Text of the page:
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Primitive Baptist session offers a spiritual boost

Nora Davis, a member of St. John Primitive Baptist Church, received a spiritual boost this week.

Davis was one of hundreds of Primitive Baptists from throughout the state who waved hands, sang praises and gave glory to God. They gathered for five days at Harborview Center in Clearwater for their 97th annual session, which ends today with a youth-led worship service.

St. John may be the only church of its denomination in Clearwater, but it was joined by 230 other Primitive Baptist churches across the state for the annual conference.

"We need to save souls," said Davis, who was moved by an inspirational speech Tuesday by Elder Ernest Ferrell, general president of the Florida State Primitive Baptist Convention.

Ferrell told the delegates that the Lord provides them with spiritual food. "It does not come in a loaf of bread. It does not come in canned goods. It comes from the divine inspiration of God," he preached.

Yet Christians aren't using God's nourishment to its full potential, Ferrell said. "We're operating with a low-grade fever," he told the delegates. "We need a spiritual tune-up . . . so we can make a difference in our homes, our churches, our schools and our communities."

Ferrell urged the members of his flock to support their young preachers. Elders, as they are called, are chosen by individual congregations from among male members who have proven to be faithful to the church and its principles.

"If you have a good foundation, you can build upon it," he said, stressing the church's role in society.

Bernard Yates, pastor of Zion Hope Primitive Baptist Church in Pensacola, said the convention is a good opportunity "to get together periodically to fellowship and to encourage each other."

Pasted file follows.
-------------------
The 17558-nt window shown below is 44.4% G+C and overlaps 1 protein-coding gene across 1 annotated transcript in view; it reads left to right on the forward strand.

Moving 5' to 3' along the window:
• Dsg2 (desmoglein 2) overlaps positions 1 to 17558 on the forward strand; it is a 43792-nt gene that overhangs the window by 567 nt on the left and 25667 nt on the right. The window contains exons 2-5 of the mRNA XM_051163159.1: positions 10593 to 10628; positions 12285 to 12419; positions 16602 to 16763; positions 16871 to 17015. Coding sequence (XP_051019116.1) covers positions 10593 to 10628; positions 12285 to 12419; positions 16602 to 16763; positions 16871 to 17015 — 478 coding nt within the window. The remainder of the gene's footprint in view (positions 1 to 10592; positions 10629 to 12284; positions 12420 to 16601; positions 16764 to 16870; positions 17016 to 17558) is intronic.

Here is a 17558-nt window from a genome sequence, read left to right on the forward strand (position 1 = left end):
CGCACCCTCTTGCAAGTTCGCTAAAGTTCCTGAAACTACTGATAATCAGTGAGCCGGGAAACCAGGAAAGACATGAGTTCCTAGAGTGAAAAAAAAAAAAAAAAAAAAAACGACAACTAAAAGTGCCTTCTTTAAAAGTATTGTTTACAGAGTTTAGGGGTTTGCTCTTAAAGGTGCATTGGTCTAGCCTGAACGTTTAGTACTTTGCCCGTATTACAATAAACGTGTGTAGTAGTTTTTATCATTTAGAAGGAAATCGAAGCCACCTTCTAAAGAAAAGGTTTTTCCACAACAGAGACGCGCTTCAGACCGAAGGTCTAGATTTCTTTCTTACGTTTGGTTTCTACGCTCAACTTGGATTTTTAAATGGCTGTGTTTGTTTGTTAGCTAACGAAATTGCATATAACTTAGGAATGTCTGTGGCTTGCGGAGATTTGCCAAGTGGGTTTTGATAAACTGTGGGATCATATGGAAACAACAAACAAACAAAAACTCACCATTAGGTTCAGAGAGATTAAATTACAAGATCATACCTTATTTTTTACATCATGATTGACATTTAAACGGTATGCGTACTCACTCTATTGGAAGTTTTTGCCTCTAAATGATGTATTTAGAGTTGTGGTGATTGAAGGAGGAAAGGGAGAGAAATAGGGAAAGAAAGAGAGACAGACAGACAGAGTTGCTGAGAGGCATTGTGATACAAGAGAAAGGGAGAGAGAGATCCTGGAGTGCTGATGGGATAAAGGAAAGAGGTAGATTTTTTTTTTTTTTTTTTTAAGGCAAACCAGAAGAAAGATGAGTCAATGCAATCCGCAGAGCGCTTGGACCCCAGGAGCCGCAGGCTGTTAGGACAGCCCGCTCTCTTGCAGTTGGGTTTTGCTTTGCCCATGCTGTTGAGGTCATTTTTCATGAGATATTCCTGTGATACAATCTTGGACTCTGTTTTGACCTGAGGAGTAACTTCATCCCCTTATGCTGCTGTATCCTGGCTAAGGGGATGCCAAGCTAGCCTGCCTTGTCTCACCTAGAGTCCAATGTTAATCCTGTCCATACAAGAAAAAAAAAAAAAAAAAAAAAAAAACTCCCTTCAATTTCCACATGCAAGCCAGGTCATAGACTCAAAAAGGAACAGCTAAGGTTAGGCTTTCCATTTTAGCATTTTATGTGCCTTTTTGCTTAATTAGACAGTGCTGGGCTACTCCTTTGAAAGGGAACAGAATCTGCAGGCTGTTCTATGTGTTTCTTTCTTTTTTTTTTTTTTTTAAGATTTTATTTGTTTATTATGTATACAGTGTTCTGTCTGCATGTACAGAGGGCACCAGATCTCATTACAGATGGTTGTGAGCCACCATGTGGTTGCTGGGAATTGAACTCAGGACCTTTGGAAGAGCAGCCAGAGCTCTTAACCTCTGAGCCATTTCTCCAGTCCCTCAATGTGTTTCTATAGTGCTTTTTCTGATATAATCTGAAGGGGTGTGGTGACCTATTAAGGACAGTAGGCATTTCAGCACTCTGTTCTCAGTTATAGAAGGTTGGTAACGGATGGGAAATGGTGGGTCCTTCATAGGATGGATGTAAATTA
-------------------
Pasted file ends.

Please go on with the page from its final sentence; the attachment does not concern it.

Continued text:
"It's a chance to enhance ourselves so we can be more effective on the local level," said Yates, who also is the convention's Bible expositor.

And it's an opportunity for members of the denomination's 230 churches to update one another on statewide projects, mainly its campaign for a new headquarters in Tallahassee, the site of the largest concentration of Primitive Baptists in Florida.

During his keynote address on Tuesday, Ferrell recommended that all of the 40,000 Primitive Baptists in the state make a contribution within the next three years toward a $1-million fund-raising drive.

Ferrell also suggested having a separate conference for the young people in the church.

His last request excited his listeners. He asked them to open the convention next year on a Sunday night. Then at midnight, he said, they could sweep the community with the message of God's love.

"We must attack sin and Satan wherever he is," Ferrell shouted. "We cannot stand still. We've got to move."

Bessie Johnson, of Midway, a town near Tallahassee, agreed with Ferrell. Though the annual conferences are open to everyone, she said, most people don't walk in off the streets. It's up to convention members to bring Jesus to them, she said.

"This is what the Lord expects us to do, to go out in the fields and save souls," Johnson said. "It's about saving souls."

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